The reprimand by the judicial council did not waylay Mortenson’s concerns, he said. He also has not seen a copy of the findings of the investigation into Peterson.
“My concerns have not been resolved,” Mortenson said in an interview Friday.
So far, Peterson has not ruled on any of the motions, and in some cases a new judge has been assigned, making the motion moot.
Through his attorney, Jim Siebe, Peterson denied all allegations in the complaint beyond the Judicial Council’s finding that he should have secured his office door.
The prosecutor’s office should not have made the complaint public by filing it in various court cases, Siebe said.
“It’s basically a political hit job,” Siebe said. “That’s confidential information being made public by the prosecutor.”
Copies of the complaint were filed under seal.
Siebe said he personally thinks the prosecutor’s filings are an error in judgement.
“It could be read as an attempt to make non-public things public,” Siebe said.
The complaint
On May 2, an administrative assistant at the prosecutor’s office sent an email at 11:22 a.m. that Peterson was ready to sign probable cause orders, and that the attorney needed to walk over the complaints, according to the complaint filed by the prosecutor’s office with the Judicial Council. The assistant indicated Peterson’s clerk had called to relay the message at 11:19 a.m.
The Spokesman-Review obtained a copy of the complaint with the female deputy prosecutor’s name redacted.
The office typically sends the orders over via email, but if they aren’t ready by 10:30 a.m., attorneys must walk them over to the judge.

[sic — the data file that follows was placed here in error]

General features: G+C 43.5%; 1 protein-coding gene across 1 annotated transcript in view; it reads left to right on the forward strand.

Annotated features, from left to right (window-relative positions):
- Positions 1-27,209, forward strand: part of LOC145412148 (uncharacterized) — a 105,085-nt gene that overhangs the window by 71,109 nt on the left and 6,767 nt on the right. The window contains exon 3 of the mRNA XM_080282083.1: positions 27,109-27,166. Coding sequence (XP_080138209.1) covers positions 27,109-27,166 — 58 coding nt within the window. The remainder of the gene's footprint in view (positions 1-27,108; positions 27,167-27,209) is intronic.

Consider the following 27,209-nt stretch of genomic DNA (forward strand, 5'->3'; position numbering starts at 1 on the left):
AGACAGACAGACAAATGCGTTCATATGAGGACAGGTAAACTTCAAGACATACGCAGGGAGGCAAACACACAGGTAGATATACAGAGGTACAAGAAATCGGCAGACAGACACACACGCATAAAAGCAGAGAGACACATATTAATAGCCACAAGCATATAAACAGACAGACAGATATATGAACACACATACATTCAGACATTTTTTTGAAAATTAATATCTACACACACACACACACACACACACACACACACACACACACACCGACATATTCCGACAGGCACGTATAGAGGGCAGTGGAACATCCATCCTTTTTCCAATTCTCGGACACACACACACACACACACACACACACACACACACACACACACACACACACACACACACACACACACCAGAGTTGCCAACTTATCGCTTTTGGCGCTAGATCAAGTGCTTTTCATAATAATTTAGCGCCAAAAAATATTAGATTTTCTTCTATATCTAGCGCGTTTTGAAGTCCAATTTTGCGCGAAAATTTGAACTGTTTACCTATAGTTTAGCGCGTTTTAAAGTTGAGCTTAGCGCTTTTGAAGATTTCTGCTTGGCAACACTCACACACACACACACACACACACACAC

At 11:32 a.m., the assistant again emailed the whole office indicating the female deputy prosecutor was on her way.
At 11:35 a.m. the assistant told the clerk via phone that the female deputy had just left the lobby and was on her way.
Not long after, the deputy prosecutor knocked on Peterson’s chamber door and believed she heard him say “Come.” When she walked in, Peterson was “disrobed.”
She closed the door then re-entered to find Peterson in a T-shirt. She later told a friend that Peterson’s lower half was obscured by his desk, but she did not see a waistband.
After the incident, the deputy prosecutor sent an email to her bosses at 12:40 p.m. detailing what happened.
She called the incident “a bit of tragic comedy for future reference and lessons to be learned,” according to the email, which was attached to the complaint.
“Now the cautionary portion of my tale begins: if it is after 11:00 a.m. and Judge Peterson’s door is closed, do not enter upon knocking, even if you think you hear him say ‘come.’,” she writes.
She goes on to describe Peterson “to the utter horror of us both” being “disrobed.”
Peterson was crabby about the situation and the probable cause orders being late, she said, though the deputy prosecutor disagreed they were late.
Peterson asked the deputy prosecutor to convey the need for communication of any delays in probable cause orders to his office earlier.
The deputy prosecutor noted she believed the communication was “as diligent as it could be.”